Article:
Summary: Learn how to use advanced features in the Windows PowerShell Get-Help cmdlet to quickly find PowerShell Help information.
Microsoft Scripting Guy, Ed Wilson, is here. It seems that my schedule keeps getting fuller. Tonight is the Windows PowerShell User Group in Charlotte. We will be having a script club, so it should be a really cool learning opportunity. If you have never been to a script club meeting, they are a bit different. For example, tonight we will have a scenario, and everyone will have a certain amount of time to solve the scenario. Then each participant will have a chance to explain their script to the group. It is great learning opportunity. Beginners can ask questions, and solicit help from the more experienced club members. You do not have to make a presentation if you do not want to do so. I always learn something due to the many different ways of approaching a specific problem. If you are in the area tonight, stop on by, it will be great fun.
On Monday October 15, 2012, I speak at the Raleigh SQL users group Raleigh SQL Server User Group about using Windows PowerShell to manage SQL Server 2012. It will be a lot of fun. Then Windows PowerShell Saturday #003 happens in Atlanta, Georgia on October 27. I will be making two presentations there. Of course, the Scripting Wife will be accompanying me to all of these October events. It seems the list of where I will be changes on a daily basis, so you can always check the Scripting Community page to see upcoming Windows PowerShell events in your area.
Playing around with Get-Help
The more I play around with the Get-Help cmdlet, the more I like it. I also seem to continue to find new things to explore with this cmdlet.
Note In Windows PowerShell 3.0 you must first use the Update-Help cmdlet to update the help files. See this collection of blogs that talk about updatable Help in Windows PowerShell 3.0.
When first learning Windows PowerShell, it is important to get good at using the Get-Command cmdlet, the Get-Member cmdlet and the Get-Help cmdlet. Each of these cmdlets are important because they help with the discoverability of Windows PowerShell. In addition, each cmdlet is powerful and has multiple levels of use. Today, I want to talk a bit about using the Get-Help cmdlet.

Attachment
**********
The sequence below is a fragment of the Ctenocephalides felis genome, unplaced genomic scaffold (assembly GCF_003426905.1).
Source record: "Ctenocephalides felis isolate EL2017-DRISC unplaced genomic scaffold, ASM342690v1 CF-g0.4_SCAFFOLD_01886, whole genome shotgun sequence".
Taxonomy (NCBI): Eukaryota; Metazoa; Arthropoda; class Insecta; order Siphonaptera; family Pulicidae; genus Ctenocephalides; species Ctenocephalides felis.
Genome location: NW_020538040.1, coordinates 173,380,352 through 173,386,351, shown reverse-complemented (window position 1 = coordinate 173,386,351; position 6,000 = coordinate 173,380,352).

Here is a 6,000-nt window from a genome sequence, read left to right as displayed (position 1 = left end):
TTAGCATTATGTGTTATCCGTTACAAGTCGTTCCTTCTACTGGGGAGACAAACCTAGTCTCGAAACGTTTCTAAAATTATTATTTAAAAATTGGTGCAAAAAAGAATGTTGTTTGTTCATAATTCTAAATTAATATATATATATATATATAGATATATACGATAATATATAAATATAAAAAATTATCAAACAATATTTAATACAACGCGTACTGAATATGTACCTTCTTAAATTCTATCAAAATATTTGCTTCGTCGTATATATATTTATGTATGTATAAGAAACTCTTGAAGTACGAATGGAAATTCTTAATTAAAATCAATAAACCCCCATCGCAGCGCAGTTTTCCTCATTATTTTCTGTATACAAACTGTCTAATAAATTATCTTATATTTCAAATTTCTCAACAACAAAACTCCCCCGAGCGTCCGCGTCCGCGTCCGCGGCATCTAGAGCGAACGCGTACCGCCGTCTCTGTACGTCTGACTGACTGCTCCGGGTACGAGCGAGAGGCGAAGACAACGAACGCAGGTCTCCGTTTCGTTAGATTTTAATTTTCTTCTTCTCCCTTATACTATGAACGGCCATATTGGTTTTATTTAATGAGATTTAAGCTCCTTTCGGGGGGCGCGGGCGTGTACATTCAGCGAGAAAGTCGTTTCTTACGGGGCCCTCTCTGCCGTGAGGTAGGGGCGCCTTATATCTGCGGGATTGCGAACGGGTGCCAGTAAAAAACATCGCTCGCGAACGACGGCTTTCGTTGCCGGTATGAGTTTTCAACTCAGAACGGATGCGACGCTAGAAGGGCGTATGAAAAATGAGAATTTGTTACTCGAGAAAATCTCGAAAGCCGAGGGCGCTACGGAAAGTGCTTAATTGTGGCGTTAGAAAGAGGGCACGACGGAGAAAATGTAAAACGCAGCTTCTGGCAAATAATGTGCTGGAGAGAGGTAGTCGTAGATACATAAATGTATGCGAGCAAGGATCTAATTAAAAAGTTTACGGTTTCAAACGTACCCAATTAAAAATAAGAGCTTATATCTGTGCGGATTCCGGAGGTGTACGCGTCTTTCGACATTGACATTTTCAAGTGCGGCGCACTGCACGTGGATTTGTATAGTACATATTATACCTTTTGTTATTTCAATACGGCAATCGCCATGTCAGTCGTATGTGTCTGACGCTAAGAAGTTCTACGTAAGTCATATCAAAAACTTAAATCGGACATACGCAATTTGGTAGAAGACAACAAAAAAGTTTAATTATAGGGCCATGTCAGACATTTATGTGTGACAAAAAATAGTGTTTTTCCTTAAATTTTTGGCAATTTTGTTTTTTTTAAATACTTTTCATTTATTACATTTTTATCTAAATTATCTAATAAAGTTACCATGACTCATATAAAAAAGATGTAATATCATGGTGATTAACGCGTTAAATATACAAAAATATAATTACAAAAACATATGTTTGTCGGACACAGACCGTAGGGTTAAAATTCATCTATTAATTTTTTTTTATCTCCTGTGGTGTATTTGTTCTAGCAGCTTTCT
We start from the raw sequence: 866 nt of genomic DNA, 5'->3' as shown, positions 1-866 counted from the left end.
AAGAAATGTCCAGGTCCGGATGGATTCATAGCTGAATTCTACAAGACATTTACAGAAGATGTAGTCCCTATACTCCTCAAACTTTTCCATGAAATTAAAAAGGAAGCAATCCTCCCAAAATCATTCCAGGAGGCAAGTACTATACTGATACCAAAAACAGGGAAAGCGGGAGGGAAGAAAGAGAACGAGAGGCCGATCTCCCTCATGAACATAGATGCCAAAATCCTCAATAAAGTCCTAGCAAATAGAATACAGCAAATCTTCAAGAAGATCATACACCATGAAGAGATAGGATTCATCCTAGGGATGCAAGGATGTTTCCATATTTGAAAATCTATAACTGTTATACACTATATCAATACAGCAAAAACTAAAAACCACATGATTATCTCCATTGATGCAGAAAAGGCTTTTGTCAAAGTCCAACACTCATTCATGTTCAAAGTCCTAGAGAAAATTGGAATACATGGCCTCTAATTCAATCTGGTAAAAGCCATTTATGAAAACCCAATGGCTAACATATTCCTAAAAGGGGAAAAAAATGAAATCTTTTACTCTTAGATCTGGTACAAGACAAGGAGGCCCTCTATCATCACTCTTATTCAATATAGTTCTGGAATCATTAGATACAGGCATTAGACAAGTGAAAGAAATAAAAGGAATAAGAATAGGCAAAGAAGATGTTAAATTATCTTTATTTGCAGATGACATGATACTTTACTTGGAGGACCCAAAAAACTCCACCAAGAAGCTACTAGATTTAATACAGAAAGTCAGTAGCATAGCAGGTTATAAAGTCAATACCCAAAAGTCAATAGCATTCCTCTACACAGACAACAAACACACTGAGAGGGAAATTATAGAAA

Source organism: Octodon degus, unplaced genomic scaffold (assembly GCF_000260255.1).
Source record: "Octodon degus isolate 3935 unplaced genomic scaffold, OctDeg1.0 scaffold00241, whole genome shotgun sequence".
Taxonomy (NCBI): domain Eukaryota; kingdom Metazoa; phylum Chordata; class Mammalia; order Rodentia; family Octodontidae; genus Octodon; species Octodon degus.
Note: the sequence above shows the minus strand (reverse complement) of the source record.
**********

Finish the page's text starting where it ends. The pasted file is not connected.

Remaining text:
There is no alias created for the Get-Help cmdlet, but there is a function called Help. You can use the Help function in the same way that you would use the Get-Help cmdlet. The difference is that the Help function contains a built-in More function. It will automatically display information, one page at a time, when the information takes more than a single page to display in the Windows PowerShell console. In the Windows PowerShell ISE, there is no pager; therefore, the More function does not work.
By default, when using the Get-Help cmdlet, most people type Get-Help and a name of a cmdlet, for example, Get-Process. The command to display Help information about the Get-Process cmdlet is shown here.
The command and associated output are shown in the image that follows.
There are four levels of detail that are displayed by the Get-Help cmdlet. The levels are Default, Detailed, Full, and Example. The Detailed, Full, and Example levels are accessible via switched parameters. The first, Default, is the default view.
In addition to the four defined levels of Help, additional parameters accept values to aid in searching the Help files for specific information. Some do not work with the core cmdlets, but they could be implemented by Help writers in the future. The three parameters that do not really work right now are Role, Component, and Functionality.
One of the parameters that is pretty cool is Category. Available categories for this parameter are as follows:
Because of the way that Windows PowerShell 3.0 automatically finds information in modules that are not yet loaded, use of the Get-Help command provides information about items from the various categories even if they are not loaded. For example, the following command returns Help information on my system, because I have a haswmivalue filter in my HSGWMImoduleV6.
help -Category filter
The command and associated information are shown in the image that follows.
Keep in mind, that when using the Category parameter to find Help information that are related to specific categories of commands, you still have access to the Full, Detailed, and Examples switches. Therefore, the following commands also work.
help -Category filter –Examples
help -Category filter –Detailed
help -Category filter –Full
To find where the filter resides, use the Get-Command cmdlet as shown here.
PS C:\> gcm haswmivalue
CommandType Name ModuleName
———– —- ———-
Filter HasWmiValue HSGWMImoduleV6
To search the About Help files, as opposed to the Cmdlet Help files, use the category HelpFile. The following script illustrates a command to search the About Help files for articles related to operators as well as the output associated with the command.
PS C:\> Get-Help -Category helpfile -name *operator*
Name Category Module Synopsis
—- ——– —— ——–
about_Arithmetic_Operators HelpFile Describes t…
about_Assignment_Operators HelpFile Describes h…
about_Comparison_Operators HelpFile Describes t…
about_Logical_Operators HelpFile Describes t…
about_Operators HelpFile Describes t…
about_Operator_Precedence HelpFile Lists the W…
about_Type_Operators HelpFile Describes t…
Join me tomorrow when I will talk about more cool Windows PowerShell stuff.
I invite you to follow me on Twitter and Facebook. If you have any questions, send email to me at email@example.com, or post your questions on the Official Scripting Guys Forum. See you tomorrow. Until then, peace.
Ed Wilson, Microsoft Scripting Guy